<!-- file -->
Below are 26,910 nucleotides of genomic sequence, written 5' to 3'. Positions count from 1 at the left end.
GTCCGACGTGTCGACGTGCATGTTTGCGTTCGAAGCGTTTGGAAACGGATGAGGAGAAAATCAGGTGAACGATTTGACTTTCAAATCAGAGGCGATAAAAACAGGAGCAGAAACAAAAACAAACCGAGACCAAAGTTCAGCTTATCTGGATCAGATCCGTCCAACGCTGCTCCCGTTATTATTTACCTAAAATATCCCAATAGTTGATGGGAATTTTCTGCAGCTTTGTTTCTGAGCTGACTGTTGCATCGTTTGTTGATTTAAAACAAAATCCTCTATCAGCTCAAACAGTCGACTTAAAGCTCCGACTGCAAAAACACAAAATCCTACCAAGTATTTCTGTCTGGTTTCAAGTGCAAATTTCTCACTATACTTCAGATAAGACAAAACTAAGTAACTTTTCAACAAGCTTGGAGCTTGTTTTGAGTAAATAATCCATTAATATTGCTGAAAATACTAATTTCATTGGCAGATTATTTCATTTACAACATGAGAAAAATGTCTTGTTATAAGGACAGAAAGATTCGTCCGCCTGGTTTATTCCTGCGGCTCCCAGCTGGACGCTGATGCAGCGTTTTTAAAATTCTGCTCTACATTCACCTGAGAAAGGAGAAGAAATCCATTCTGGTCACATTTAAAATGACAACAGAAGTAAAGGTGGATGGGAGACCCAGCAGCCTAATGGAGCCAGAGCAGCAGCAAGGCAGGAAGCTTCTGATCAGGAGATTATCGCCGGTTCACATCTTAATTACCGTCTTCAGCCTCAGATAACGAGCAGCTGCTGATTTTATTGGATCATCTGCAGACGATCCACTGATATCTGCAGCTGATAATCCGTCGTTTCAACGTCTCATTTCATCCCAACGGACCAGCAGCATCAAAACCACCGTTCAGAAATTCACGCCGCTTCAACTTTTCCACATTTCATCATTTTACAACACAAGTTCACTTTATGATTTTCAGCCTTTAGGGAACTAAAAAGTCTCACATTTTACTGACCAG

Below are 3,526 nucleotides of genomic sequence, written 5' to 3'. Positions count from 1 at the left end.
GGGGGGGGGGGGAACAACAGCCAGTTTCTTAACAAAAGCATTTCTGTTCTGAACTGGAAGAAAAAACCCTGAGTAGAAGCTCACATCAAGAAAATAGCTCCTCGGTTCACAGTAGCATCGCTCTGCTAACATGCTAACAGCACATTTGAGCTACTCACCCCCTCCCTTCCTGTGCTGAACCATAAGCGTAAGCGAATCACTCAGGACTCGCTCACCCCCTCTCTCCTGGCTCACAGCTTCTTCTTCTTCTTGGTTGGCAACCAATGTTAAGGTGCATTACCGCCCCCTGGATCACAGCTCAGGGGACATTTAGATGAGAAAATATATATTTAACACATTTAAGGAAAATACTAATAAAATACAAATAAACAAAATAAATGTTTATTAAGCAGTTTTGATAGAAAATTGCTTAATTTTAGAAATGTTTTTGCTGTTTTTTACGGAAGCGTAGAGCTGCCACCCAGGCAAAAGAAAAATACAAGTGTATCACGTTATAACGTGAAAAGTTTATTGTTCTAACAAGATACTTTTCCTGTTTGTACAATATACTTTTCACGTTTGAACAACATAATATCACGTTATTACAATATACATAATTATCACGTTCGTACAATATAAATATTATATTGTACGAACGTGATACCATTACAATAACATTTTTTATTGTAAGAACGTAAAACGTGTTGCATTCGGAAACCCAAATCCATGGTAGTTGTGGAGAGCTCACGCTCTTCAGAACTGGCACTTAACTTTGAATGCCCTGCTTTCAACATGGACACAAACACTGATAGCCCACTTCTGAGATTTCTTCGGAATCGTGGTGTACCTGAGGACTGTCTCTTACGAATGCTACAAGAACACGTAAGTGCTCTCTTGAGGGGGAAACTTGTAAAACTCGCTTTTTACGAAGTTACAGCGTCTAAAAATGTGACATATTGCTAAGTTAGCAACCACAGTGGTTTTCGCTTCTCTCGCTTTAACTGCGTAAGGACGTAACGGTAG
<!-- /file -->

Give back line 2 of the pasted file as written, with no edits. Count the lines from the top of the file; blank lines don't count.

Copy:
GTCCGACGTGTCGACGTGCATGTTTGCGTTCGAAGCGTTTGGAAACGGATGAGGAGAAAATCAGGTGAACGATTTGACTTTCAAATCAGAGGCGATAAAAACAGGAGCAGAAACAAAAACAAACCGAGACCAAAGTTCAGCTTATCTGGATCAGATCCGTCCAACGCTGCTCCCGTTATTATTTACCTAAAATATCCCAATAGTTGATGGGAATTTTCTGCAGCTTTGTTTCTGAGCTGACTGTTGCATCGTTTGTTGATTTAAAACAAAATCCTCTATCAGCTCAAACAGTCGACTTAAAGCTCCGACTGCAAAAACACAAAATCCTACCAAGTATTTCTGTCTGGTTTCAAGTGCAAATTTCTCACTATACTTCAGATAAGACAAAACTAAGTAACTTTTCAACAAGCTTGGAGCTTGTTTTGAGTAAATAATCCATTAATATTGCTGAAAATACTAATTTCATTGGCAGATTATTTCATTTACAACATGAGAAAAATGTCTTGTTATAAGGACAGAAAGATTCGTCCGCCTGGTTTATTCCTGCGGCTCCCAGCTGGACGCTGATGCAGCGTTTTTAAAATTCTGCTCTACATTCACCTGAGAAAGGAGAAGAAATCCATTCTGGTCACATTTAAAATGACAACAGAAGTAAAGGTGGATGGGAGACCCAGCAGCCTAATGGAGCCAGAGCAGCAGCAAGGCAGGAAGCTTCTGATCAGGAGATTATCGCCGGTTCACATCTTAATTACCGTCTTCAGCCTCAGATAACGAGCAGCTGCTGATTTTATTGGATCATCTGCAGACGATCCACTGATATCTGCAGCTGATAATCCGTCGTTTCAACGTCTCATTTCATCCCAACGGACCAGCAGCATCAAAACCACCGTTCAGAAATTCACGCCGCTTCAACTTTTCCACATTTCATCATTTTACAACACAAGTTCACTTTATGATTTTCAGCCTTTAGGGAACTAAAAAGTCTCACATTTTACTGACCAG